bankruptcy

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bank·rupt·cy

 (băngk′rəpt-sē, -rəp-sē)
n.
1. The state of being bankrupt.
2. A legal proceeding that allows for a person or entity to be declared bankrupt.
3. The system of adjudication that declares instances of bankruptcy: went into bankruptcy.

bankruptcy

(ˈbæŋkrʌptsɪ; -rəptsɪ)
n, pl -cies
the state, condition, or quality of being or becoming bankrupt

bank•rupt•cy

(ˈbæŋk rʌpt si, -rəp si)

n., pl. -cies.
1. the state of being bankrupt.
2. utter ruin or failure.
[1690–1700]
ThesaurusAntonymsRelated WordsSynonymsLegend:
Noun1.bankruptcy - a state of complete lack of some abstract property; "spiritual bankruptcy"; "moral bankruptcy"; "intellectual bankruptcy"
failure - lack of success; "he felt that his entire life had been a failure"; "that year there was a crop failure"
2.bankruptcy - inability to discharge all your debts as they come duebankruptcy - inability to discharge all your debts as they come due; "the company had to declare bankruptcy"; "fraudulent loans led to the failure of many banks"
insolvency - the lack of financial resources
3.bankruptcy - a legal process intended to insure equality among the creditors of a corporation declared to be insolventbankruptcy - a legal process intended to insure equality among the creditors of a corporation declared to be insolvent
legal proceeding, proceeding, proceedings - (law) the institution of a sequence of steps by which legal judgments are invoked
law, jurisprudence - the collection of rules imposed by authority; "civilization presupposes respect for the law"; "the great problem for jurisprudence to allow freedom while enforcing order"

bankruptcy

noun
1. insolvency, failure, crash, disaster, ruin, liquidation, indebtedness Many established firms were facing bankruptcy.
2. emptiness, want, vacuum, deficiency, void, shortcoming, deprivation, dearth, destitution, vacuity The massacre laid bare the moral bankruptcy of the regime.

bankruptcy

noun
The condition of being financially insolvent:
Translations
إِفْلاس
bankrotúpadek
fallitkonkursbankerot
konkurssivararikko
csõd
gjaldòrot
surseance van betaling
bankrot
bankrot
konkurs
iflâs

bankruptcy

[ˈbæŋkrəptsɪ]
A. N
1. (Jur) → quiebra f
2. (fig) → falta f (of de) moral bankruptcydecadencia f moral
B. CPD bankruptcy court N (Brit) → tribunal m de quiebras
bankruptcy proceedings NPLjuicio m de insolvencia

bankruptcy

[ˈbænkrʌptsi ˈbæŋkrəptsi] n
(financial) [person, company] → faillite f
to file for bankruptcy → déposer son bilan
(fig) moral bankruptcy → carence f de moralité
intellectual bankruptcy → carence f intellectuellebank statement nrelevé m de comptebank transfer nvirement m bancaire (électronique)bank vault nchambre f fortebanned substance n (= drug) → substance f prohibée

bankruptcy

n
(Jur) → Bankrott m, → Konkurs m; (instance) → Konkurs m; the possibility of bankruptcydie Möglichkeit eines or des Bankrotts or Konkurses
(fig)Bankrott m

bankruptcy

:
Bankruptcy Court
nKonkursgericht nt
bankruptcy proceedings

bankruptcy

[ˈbæŋkrəptsɪ] nfallimento, bancarotta
bankruptcy proceedings → procedura fallimentare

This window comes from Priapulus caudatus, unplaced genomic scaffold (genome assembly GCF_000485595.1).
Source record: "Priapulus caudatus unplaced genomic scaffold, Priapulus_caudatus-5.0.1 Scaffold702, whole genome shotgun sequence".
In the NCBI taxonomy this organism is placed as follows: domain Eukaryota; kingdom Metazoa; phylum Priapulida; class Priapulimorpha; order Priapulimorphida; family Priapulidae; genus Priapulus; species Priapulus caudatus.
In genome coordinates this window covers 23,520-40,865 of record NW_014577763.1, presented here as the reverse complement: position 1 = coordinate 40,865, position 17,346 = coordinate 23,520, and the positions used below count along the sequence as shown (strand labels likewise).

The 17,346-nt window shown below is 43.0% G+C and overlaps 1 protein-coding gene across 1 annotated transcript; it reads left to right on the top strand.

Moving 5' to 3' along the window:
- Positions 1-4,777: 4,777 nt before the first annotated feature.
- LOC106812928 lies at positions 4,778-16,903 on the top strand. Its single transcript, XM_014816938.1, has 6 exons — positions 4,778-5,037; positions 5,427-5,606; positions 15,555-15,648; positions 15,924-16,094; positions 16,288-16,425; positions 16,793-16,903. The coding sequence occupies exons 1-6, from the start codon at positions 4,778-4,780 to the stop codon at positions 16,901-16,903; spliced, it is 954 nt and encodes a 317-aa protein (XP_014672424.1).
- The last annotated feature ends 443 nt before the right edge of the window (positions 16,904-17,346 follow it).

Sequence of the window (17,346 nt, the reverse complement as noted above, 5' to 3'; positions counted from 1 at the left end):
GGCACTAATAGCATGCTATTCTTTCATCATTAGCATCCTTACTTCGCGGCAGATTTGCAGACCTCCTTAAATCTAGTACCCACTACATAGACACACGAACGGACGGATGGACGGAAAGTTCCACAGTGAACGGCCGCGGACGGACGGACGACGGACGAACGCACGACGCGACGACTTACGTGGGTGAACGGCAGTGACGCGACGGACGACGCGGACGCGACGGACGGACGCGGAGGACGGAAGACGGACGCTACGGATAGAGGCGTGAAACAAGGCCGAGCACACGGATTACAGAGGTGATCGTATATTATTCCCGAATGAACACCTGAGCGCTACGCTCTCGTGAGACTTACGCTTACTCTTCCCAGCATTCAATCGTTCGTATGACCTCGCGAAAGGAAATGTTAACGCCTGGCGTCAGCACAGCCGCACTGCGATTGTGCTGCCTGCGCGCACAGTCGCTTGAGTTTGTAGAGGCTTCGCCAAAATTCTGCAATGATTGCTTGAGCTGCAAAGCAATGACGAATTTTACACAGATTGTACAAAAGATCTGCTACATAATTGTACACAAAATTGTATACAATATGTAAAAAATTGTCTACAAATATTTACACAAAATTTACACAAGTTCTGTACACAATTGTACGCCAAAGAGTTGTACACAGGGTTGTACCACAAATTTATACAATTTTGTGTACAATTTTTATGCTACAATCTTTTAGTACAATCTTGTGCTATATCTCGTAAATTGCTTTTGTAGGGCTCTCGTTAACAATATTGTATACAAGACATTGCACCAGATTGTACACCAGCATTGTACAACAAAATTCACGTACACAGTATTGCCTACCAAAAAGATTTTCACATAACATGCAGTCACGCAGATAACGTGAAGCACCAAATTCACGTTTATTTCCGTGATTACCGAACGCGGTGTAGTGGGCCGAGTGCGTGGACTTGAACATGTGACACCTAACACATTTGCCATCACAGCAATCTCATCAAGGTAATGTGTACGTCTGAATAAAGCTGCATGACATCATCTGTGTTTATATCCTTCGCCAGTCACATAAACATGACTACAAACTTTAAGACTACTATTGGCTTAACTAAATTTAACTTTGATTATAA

bankrupt

(ˈbӕŋkrapt) adjective
unable to pay one's debts. He has been declared bankrupt.
noun
a person who is unable to pay his debts.
verb
to make bankrupt. His wife's extravagance soon bankrupted him.
ˈbankruptcy noun
References in periodicals archive ?
Caesars sought to compromise fraudulent conveyance and other claims against its sponsors and other insiders at very low values, initially offering Jones Day's constituents a 9% recovery.
Part Four explains the essence and role of a solvency opinion in evaluating the pros and cons of the transaction, identifies recent trends in courts' treatment of solvency opinions, and offers tips for bullet-proofing a solvency opinion so as to reduce the risk of future avoidance on fraudulent conveyance grounds.
The committee of unsecured creditors also sued CIT and Sun on the estate's behalf, alleging Sun, with CIT's help, were involved in a fraudulent conveyance scheme.
R)espondents have amassed, accumulated or acquired massive ill-gotten wealth through, at the very least, the misuse, or malversation of public funds, or by the illegal or fraudulent conveyance or disposition of assets belonging to the National Government in their favor, and by taking advantage of their official position or authority to unjustly enrich themselves at the expense and to the damage and prejudice of the Filipino people and the Republic of the Philippines, it added.
Depending on the nature of the investment and the LPs' role--frequently not nearly as passive as the "limited" connotation implies--the legal theories are a familiar mix of breach of fiduciary duty, fraudulent conveyance, and/or negligent or fraudulent misrepresentation claims already well-known to GPL insurers.
Fraudulent conveyance law presents a difficult conceptual issue: If a debtor fraudulently conveys a thing to the garnishee, does the debtor still own the thing?
The United States has entered into the settlement agreement with the companies in a fraudulent conveyance case brought by the United States and co-plaintiff Anadarko Litigation Trust in the bankruptcy of Tronox Inc.
38) The seminal work in this debate was Douglas Baird and Thomas Jackson's 1985 article Fraudulent Conveyance Law and Its Proper Domain, which argues vehemently that FTL should not be applied to LBOs.
If GEA obtains an award and Flex-N-Gate doesn't pay it, GEA can sue Khan for fraudulent conveyance or as Flex-N-Gate's alter ego.
This solution would offer creditors protection akin to that now afforded contractually through secured credit and now afforded by legal rule through the laws of voidable preference and fraudulent conveyance.
66) The 1898 Act also gave state courts sole jurisdiction over bringing preference and fraudulent conveyance claims.